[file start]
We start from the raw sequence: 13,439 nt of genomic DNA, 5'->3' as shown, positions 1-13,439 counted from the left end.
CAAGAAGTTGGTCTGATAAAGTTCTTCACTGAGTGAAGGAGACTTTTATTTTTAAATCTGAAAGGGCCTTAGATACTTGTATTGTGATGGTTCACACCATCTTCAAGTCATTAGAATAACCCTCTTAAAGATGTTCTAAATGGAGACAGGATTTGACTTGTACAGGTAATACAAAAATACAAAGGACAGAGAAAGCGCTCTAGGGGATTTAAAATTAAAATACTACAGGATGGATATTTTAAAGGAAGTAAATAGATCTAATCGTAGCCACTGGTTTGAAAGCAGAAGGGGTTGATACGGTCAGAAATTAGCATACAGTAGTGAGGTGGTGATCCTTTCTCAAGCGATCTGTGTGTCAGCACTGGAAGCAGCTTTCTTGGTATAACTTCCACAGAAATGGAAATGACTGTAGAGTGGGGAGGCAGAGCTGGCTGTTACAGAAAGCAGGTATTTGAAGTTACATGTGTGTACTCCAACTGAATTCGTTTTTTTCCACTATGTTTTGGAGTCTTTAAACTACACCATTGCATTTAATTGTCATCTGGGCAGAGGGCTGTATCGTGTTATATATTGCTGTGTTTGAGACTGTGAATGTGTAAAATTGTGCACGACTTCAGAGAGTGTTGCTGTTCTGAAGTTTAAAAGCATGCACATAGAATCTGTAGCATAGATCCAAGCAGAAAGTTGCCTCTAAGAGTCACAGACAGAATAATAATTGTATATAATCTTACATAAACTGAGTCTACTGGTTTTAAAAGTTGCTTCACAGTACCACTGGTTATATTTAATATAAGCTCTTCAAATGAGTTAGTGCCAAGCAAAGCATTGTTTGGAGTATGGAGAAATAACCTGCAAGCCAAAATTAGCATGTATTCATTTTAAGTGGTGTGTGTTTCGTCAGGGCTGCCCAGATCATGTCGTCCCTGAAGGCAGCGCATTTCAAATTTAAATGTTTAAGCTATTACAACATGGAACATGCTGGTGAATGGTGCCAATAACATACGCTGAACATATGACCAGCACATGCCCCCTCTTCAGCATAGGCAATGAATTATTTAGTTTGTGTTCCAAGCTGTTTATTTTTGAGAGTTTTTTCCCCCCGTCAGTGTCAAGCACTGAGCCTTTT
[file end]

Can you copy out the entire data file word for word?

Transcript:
We start from the raw sequence: 13,439 nt of genomic DNA, 5'->3' as shown, positions 1-13,439 counted from the left end.
CAAGAAGTTGGTCTGATAAAGTTCTTCACTGAGTGAAGGAGACTTTTATTTTTAAATCTGAAAGGGCCTTAGATACTTGTATTGTGATGGTTCACACCATCTTCAAGTCATTAGAATAACCCTCTTAAAGATGTTCTAAATGGAGACAGGATTTGACTTGTACAGGTAATACAAAAATACAAAGGACAGAGAAAGCGCTCTAGGGGATTTAAAATTAAAATACTACAGGATGGATATTTTAAAGGAAGTAAATAGATCTAATCGTAGCCACTGGTTTGAAAGCAGAAGGGGTTGATACGGTCAGAAATTAGCATACAGTAGTGAGGTGGTGATCCTTTCTCAAGCGATCTGTGTGTCAGCACTGGAAGCAGCTTTCTTGGTATAACTTCCACAGAAATGGAAATGACTGTAGAGTGGGGAGGCAGAGCTGGCTGTTACAGAAAGCAGGTATTTGAAGTTACATGTGTGTACTCCAACTGAATTCGTTTTTTTCCACTATGTTTTGGAGTCTTTAAACTACACCATTGCATTTAATTGTCATCTGGGCAGAGGGCTGTATCGTGTTATATATTGCTGTGTTTGAGACTGTGAATGTGTAAAATTGTGCACGACTTCAGAGAGTGTTGCTGTTCTGAAGTTTAAAAGCATGCACATAGAATCTGTAGCATAGATCCAAGCAGAAAGTTGCCTCTAAGAGTCACAGACAGAATAATAATTGTATATAATCTTACATAAACTGAGTCTACTGGTTTTAAAAGTTGCTTCACAGTACCACTGGTTATATTTAATATAAGCTCTTCAAATGAGTTAGTGCCAAGCAAAGCATTGTTTGGAGTATGGAGAAATAACCTGCAAGCCAAAATTAGCATGTATTCATTTTAAGTGGTGTGTGTTTCGTCAGGGCTGCCCAGATCATGTCGTCCCTGAAGGCAGCGCATTTCAAATTTAAATGTTTAAGCTATTACAACATGGAACATGCTGGTGAATGGTGCCAATAACATACGCTGAACATATGACCAGCACATGCCCCCTCTTCAGCATAGGCAATGAATTATTTAGTTTGTGTTCCAAGCTGTTTATTTTTGAGAGTTTTTTCCCCCCGTCAGTGTCAAGCACTGAGCCTTTT